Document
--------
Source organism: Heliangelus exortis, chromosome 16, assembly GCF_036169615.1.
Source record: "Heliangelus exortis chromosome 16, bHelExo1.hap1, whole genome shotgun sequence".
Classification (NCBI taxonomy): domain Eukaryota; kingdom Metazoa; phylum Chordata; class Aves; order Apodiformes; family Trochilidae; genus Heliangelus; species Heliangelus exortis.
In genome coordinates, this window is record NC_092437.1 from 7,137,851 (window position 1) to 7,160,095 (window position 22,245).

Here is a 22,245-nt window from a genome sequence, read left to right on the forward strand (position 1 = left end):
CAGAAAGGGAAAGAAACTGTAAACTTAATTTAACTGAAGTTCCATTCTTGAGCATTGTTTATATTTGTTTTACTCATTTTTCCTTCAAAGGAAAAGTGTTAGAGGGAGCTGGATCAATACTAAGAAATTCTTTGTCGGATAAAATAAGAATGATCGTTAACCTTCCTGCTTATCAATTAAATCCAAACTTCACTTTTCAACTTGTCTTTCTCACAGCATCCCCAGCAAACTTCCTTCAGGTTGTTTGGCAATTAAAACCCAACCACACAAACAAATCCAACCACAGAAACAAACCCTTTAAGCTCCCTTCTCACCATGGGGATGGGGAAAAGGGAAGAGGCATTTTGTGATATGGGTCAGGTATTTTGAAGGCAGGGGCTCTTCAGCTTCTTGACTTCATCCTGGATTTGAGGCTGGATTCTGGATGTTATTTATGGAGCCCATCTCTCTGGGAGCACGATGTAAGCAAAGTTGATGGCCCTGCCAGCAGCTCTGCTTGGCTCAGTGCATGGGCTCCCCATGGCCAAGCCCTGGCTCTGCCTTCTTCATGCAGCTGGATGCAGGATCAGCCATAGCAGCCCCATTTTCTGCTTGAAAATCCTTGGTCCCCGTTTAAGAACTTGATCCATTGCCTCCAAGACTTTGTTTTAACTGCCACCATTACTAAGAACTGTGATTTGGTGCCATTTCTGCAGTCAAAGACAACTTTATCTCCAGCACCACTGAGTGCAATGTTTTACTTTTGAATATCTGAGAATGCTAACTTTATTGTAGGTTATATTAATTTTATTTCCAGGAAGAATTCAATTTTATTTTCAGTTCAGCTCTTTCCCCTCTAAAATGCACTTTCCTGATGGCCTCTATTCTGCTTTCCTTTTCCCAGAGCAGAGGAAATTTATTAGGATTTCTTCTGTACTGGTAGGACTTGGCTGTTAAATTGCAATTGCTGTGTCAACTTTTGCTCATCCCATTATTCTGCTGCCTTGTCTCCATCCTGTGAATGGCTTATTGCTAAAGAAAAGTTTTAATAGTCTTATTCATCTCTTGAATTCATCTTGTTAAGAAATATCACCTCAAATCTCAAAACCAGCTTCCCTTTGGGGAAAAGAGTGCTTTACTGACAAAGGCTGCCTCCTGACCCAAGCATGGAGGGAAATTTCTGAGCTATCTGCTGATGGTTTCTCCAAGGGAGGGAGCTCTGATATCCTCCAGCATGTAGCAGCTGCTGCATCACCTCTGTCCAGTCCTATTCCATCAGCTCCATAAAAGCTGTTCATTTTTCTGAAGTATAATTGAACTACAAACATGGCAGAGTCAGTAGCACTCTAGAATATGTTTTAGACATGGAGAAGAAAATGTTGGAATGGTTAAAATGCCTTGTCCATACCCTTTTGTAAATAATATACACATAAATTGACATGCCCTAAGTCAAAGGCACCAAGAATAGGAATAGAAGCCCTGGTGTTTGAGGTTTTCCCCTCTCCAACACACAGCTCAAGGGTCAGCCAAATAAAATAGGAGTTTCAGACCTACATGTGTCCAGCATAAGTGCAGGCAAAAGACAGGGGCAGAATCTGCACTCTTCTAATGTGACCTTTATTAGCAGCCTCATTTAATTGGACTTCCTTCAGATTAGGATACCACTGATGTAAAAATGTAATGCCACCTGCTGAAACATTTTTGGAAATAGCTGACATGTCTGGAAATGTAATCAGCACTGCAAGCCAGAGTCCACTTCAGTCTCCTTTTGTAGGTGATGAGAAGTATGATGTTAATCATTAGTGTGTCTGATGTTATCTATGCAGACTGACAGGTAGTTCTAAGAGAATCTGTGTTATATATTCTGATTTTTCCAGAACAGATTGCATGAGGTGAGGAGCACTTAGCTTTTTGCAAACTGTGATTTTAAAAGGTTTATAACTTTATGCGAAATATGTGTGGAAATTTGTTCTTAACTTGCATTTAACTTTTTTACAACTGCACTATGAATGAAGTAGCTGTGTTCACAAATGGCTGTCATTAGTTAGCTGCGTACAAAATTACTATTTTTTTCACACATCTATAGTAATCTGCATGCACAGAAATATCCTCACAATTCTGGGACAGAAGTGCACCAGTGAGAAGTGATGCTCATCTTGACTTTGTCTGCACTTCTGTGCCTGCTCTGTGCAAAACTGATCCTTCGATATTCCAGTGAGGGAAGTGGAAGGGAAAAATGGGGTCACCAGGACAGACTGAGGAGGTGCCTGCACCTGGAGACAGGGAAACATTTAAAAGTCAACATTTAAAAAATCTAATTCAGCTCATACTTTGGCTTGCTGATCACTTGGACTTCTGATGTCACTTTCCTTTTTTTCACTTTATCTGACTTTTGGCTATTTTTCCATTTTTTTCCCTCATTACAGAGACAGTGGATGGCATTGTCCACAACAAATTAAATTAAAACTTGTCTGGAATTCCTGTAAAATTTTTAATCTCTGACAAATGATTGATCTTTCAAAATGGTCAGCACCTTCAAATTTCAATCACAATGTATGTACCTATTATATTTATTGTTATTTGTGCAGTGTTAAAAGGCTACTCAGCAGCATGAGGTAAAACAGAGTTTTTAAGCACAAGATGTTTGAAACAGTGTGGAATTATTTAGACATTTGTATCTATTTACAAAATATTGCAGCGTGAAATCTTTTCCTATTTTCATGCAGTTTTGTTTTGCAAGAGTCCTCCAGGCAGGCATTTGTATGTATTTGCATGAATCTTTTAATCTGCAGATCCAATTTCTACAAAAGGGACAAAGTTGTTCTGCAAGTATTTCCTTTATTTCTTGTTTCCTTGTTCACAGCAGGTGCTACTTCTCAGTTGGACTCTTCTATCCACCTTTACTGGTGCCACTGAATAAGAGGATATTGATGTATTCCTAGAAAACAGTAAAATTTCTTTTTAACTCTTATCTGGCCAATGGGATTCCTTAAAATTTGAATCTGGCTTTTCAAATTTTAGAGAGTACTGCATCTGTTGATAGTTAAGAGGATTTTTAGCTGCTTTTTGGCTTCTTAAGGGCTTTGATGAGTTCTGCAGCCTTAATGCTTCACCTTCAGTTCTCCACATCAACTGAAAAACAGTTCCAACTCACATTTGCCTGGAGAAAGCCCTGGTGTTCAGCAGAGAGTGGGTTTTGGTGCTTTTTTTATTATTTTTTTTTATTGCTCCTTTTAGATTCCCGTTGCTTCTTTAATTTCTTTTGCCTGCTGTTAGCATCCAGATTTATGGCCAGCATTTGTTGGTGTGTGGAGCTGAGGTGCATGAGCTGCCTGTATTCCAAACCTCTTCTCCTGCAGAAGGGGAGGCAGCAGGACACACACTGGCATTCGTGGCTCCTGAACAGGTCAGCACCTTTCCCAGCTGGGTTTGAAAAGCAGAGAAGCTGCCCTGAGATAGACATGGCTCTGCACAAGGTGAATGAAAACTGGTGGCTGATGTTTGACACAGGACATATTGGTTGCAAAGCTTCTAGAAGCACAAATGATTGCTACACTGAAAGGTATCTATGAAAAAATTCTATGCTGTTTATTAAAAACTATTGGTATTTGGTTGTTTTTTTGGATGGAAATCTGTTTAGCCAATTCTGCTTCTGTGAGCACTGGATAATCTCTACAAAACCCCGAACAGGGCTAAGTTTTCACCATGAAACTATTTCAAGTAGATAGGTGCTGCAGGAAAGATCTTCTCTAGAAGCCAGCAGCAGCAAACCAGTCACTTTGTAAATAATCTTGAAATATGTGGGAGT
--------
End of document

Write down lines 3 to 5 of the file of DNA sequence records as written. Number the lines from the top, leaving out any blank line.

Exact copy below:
Classification (NCBI taxonomy): domain Eukaryota; kingdom Metazoa; phylum Chordata; class Aves; order Apodiformes; family Trochilidae; genus Heliangelus; species Heliangelus exortis.
In genome coordinates, this window is record NC_092437.1 from 7,137,851 (window position 1) to 7,160,095 (window position 22,245).

Here is a 22,245-nt window from a genome sequence, read left to right on the forward strand (position 1 = left end):